Next, you will want to read Thane Rosenbaum's fictitious though entirely real account of a view from a college student. "The Alternate Universe of Antisemitism" drops us into what our college students are facing today. And for those who think it only affects the ivory towers ... we know all too well that the same opinions are in non-profit organizations, political offices, lobby groups, educational institutions and more as what is taught to students migrates and finds its way into the mainstream. 

During any given generation, there are those who are the g'dolei hador - the greats of the generation. That title is used for only a select few and typically among the hallmarks to know this person was a "great", you will find a mix of: kindness, generosity, insightfulness, and wisdom. Rabbi Dr. David Ellenson (z"l) died last Thursday and will be remembered as one of the greats. A loving obituary, "A Conversation with David Ellenson" was written by retired Hebrew Union College professor, Dr. Steven Windmueller. You can also find a very nice obituary in the Times of Israel here. I will offer a memorial tribute and teaching to David Ellenson on Friday evening during Shabbat services.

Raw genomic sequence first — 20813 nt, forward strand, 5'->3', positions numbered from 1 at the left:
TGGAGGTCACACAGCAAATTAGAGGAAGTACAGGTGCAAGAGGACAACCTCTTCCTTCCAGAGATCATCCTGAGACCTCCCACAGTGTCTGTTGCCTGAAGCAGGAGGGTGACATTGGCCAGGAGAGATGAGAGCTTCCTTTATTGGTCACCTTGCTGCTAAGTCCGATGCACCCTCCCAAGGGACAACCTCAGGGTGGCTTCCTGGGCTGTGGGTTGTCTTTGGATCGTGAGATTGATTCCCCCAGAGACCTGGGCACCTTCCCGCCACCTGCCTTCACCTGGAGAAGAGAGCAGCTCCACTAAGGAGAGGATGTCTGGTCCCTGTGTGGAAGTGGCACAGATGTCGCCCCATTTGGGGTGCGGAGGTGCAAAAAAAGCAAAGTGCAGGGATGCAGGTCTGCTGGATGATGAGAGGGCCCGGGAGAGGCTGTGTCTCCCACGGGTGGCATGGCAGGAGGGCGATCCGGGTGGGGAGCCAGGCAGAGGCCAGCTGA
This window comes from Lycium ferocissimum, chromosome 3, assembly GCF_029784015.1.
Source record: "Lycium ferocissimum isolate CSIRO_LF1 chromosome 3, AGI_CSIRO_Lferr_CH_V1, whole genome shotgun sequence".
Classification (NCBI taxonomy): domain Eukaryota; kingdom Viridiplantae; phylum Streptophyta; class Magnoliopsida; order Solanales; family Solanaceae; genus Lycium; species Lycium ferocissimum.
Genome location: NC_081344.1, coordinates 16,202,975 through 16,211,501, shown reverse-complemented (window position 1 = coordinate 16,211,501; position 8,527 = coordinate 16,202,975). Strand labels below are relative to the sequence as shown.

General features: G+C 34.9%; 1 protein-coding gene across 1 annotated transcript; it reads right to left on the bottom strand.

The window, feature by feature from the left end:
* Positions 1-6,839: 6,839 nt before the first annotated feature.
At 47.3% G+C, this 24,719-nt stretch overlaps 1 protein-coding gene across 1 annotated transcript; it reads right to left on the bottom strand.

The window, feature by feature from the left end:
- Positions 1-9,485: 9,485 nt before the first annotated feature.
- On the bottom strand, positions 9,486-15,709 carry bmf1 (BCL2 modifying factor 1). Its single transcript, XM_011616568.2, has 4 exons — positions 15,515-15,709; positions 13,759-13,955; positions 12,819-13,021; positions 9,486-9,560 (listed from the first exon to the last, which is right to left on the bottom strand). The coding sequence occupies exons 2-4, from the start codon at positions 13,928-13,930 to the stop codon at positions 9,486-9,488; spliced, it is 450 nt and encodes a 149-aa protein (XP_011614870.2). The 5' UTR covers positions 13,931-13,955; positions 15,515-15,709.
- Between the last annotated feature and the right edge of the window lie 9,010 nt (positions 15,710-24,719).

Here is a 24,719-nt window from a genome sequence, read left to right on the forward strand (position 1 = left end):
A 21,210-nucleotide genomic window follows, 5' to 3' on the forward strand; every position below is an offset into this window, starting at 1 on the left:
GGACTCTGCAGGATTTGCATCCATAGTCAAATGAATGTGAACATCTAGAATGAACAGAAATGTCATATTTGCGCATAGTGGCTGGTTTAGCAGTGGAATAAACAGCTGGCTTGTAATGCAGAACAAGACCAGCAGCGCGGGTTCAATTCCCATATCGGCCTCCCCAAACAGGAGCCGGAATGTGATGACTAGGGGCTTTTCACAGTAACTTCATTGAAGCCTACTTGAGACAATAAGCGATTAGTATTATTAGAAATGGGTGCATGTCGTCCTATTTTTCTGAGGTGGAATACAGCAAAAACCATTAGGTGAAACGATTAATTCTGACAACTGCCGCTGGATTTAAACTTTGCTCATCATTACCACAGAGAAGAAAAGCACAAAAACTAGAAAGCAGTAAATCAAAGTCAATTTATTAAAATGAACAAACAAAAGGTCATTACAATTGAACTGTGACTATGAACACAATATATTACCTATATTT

"The Battle for Liberal Values on Campus," with host Yehuda Kurtzer on Identity Crisis with guest - and fellow teacher at the Shalom Hartman Institute Mijal Bitton.

"Gaza and Global Order" with host Sam Harris on Making Sense with guest Yuval Noah Harari.


"US Universities are pushing political agendas instead of excellence," by Fareed Zakaria on CNN.

"Lunch & Learn" with Rabbi Mark Cohn

Tuesdays, Dec. 12 & 19

NOON - 1:00 PM

Bring a friend! Bring lunch if you want (dairy only - no meat)!

Tuesday, Dec. 12